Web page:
Authors: Kelly M. Brinsko, M.S., Sebastian B. Sparenga, M.S., Meggan B. King, B.Sc.
Synthetic fibers derived from naturally derived biological polymers are used in textiles and clothing. Such fibers are referred to as Manufactured Fibers of Natural Origin, or MFNOs.
These fibers include viscose rayon, azlon, and polylactic acid (PLA), among others. With the production of manufactured fibers of natural origin increasing in recent years, these fibers are likely to become more common in regular case work in the forensic science laboratory. However, little is known about the changes occurring in their optical and physical properties as an effect of moisture, sunlight exposure, and exposure to various temperatures.
This study investigated the effects of such degradation on three types of MFNOs: viscose rayon, azlon, and PLA. These fibers, often proclaimed by manufacturers as being biodegradable, were expected to show the most change compared to synthetic fibers, such as polyester or nylon.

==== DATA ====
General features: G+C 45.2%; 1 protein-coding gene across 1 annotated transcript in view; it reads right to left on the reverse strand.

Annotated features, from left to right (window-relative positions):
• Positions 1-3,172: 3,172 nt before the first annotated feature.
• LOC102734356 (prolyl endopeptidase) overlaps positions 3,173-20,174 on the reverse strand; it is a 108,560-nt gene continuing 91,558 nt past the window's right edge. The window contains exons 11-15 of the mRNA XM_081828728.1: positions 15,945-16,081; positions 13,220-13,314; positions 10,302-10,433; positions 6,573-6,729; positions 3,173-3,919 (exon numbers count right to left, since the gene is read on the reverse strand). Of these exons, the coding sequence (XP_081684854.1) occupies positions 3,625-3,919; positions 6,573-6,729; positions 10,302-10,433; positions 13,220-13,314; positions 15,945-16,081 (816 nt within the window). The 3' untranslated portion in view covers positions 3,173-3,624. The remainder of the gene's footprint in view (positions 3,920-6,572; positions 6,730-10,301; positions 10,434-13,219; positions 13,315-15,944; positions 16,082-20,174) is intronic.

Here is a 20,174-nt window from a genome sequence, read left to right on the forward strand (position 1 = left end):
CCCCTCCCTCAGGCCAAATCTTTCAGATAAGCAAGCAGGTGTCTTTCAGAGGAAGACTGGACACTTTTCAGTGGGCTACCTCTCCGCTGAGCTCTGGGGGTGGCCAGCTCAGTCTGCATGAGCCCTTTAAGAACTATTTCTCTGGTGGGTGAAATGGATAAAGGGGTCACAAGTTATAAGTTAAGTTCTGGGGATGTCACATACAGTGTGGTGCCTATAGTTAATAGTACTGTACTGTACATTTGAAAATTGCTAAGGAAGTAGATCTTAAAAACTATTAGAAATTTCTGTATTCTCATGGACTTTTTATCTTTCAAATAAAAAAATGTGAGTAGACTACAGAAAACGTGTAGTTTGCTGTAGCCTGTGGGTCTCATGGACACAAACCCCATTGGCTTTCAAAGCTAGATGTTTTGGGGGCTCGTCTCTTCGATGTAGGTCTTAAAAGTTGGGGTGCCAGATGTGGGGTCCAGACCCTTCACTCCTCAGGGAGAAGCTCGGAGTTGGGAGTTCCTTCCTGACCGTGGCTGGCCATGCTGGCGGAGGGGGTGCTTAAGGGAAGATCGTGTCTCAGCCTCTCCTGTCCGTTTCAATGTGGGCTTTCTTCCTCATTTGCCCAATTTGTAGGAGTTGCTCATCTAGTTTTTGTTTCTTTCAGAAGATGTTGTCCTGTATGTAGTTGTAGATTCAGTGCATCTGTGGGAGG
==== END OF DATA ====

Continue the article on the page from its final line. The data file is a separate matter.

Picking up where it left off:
Fabric swatches representing each fiber type were exposed to freshwater, saltwater, heat, cold, ultraviolet light, and composter conditions and assessed every six to eight weeks for two years for changes in optical properties, infrared spectra, solubility, and melting-point behavior.
The study found that except for complete degradation, no significant changes were observed in the optical properties, infrared spectra, solubility, or melting points of any of the fibers in any of the environments for the duration of the experiment.
Morphological changes, however, were observed in two PLA swatches and two viscose swatches exposed to UV light, as well as one azlon fabric submerged in either freshwater or saltwater. All viscose swatches in the composter and water environments eventually deteriorated completely.
These results indicate that forensic fiber comparison can be conducted on such fibers exposed to different environments, while highlighting possible explanations for some observed morphological differences.